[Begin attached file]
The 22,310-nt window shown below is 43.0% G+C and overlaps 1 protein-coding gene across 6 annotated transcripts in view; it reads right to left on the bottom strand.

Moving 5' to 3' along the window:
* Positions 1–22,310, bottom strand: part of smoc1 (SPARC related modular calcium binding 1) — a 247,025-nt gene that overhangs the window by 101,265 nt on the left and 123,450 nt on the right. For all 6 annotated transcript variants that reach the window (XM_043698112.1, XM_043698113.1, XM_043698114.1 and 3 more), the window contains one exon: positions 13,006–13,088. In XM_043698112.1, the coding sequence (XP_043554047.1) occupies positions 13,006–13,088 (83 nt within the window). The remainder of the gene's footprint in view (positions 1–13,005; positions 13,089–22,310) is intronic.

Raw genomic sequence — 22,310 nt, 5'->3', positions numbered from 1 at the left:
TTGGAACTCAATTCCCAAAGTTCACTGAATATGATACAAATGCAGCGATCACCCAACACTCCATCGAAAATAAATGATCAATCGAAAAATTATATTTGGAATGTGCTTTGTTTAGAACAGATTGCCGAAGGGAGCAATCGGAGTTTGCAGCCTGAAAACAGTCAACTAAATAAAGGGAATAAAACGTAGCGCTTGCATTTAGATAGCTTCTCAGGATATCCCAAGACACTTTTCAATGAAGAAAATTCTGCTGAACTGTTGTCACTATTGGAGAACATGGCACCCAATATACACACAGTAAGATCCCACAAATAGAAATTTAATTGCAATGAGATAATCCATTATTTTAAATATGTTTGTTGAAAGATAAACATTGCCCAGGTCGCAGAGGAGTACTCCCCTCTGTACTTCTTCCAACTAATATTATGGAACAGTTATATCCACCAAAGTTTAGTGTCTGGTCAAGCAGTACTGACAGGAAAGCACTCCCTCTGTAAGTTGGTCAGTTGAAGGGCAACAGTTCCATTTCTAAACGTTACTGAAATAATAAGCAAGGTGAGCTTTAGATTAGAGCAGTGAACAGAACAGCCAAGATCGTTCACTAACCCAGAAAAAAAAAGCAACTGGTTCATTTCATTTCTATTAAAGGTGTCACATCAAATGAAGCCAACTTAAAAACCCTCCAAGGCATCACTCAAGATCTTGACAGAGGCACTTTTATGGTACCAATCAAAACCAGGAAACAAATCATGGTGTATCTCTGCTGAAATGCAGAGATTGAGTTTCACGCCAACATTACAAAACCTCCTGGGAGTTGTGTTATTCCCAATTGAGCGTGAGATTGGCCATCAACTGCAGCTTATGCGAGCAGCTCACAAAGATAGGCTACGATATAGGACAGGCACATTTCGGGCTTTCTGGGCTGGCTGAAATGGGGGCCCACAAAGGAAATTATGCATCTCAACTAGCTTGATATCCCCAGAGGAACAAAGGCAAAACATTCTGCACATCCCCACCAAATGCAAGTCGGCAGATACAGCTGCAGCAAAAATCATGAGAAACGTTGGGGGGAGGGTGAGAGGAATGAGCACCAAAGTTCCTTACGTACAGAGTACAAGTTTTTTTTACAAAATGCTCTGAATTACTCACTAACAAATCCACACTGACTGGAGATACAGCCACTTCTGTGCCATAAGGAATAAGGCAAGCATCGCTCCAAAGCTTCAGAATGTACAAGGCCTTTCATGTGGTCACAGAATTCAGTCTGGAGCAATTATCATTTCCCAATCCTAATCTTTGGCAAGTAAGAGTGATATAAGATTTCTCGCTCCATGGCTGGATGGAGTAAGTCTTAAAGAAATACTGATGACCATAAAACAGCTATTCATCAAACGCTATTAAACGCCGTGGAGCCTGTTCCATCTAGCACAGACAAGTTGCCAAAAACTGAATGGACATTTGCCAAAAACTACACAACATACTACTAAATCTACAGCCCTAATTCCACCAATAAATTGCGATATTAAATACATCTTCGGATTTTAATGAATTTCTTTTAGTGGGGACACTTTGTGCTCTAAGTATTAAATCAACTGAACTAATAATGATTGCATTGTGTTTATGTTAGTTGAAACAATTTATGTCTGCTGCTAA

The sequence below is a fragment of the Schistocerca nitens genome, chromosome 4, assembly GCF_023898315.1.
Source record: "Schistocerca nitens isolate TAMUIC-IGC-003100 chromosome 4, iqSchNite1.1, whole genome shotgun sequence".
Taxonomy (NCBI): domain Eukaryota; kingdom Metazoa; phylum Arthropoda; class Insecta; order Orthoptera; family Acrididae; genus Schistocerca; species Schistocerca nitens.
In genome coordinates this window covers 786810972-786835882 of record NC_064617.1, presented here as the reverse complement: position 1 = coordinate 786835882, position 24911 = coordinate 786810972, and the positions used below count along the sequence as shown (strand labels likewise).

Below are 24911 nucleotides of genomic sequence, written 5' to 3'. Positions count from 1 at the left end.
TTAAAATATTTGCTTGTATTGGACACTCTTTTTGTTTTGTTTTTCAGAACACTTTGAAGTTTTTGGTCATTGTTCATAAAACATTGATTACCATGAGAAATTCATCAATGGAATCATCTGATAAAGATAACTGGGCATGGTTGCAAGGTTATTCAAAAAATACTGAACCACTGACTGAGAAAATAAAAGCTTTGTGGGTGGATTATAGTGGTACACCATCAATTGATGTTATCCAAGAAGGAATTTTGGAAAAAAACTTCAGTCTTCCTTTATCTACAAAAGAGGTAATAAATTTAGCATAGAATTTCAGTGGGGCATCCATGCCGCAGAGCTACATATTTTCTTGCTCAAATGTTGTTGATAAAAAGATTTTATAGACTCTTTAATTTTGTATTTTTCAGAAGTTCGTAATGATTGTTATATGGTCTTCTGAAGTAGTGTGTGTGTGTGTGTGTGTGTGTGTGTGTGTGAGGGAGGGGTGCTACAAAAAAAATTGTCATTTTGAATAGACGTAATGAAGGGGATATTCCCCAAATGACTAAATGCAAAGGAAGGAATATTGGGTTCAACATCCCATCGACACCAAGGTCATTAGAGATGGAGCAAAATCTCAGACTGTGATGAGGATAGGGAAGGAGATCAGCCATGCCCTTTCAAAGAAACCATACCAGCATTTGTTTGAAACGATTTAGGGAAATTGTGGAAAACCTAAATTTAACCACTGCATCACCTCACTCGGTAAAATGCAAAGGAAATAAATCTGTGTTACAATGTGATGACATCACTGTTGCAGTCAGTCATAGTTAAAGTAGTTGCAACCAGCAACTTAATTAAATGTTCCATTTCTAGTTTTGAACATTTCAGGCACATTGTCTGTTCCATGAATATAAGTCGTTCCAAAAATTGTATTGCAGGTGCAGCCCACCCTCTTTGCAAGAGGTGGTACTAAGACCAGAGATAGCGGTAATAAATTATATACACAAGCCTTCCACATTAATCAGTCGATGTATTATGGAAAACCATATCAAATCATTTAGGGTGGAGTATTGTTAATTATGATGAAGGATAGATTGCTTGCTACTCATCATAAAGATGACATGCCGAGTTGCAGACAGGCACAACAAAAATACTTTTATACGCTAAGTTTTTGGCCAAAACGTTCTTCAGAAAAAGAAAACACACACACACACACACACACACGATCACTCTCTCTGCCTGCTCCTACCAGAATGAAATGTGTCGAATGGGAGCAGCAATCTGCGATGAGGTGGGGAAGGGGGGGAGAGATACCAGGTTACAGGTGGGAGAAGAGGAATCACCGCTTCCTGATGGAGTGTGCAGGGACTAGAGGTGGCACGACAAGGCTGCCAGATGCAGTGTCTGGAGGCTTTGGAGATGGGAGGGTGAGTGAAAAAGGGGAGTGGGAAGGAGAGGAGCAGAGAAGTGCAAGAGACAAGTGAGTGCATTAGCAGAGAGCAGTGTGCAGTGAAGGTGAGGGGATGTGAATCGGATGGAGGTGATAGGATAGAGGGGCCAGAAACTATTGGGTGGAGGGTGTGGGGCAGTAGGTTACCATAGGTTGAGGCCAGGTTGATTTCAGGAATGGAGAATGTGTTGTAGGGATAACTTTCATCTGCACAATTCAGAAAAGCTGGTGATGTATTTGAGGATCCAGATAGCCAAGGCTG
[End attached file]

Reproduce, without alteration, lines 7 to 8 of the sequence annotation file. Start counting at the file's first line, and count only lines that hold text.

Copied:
Source record: "Schistocerca nitens isolate TAMUIC-IGC-003100 chromosome 4, iqSchNite1.1, whole genome shotgun sequence".
Taxonomy (NCBI): domain Eukaryota; kingdom Metazoa; phylum Arthropoda; class Insecta; order Orthoptera; family Acrididae; genus Schistocerca; species Schistocerca nitens.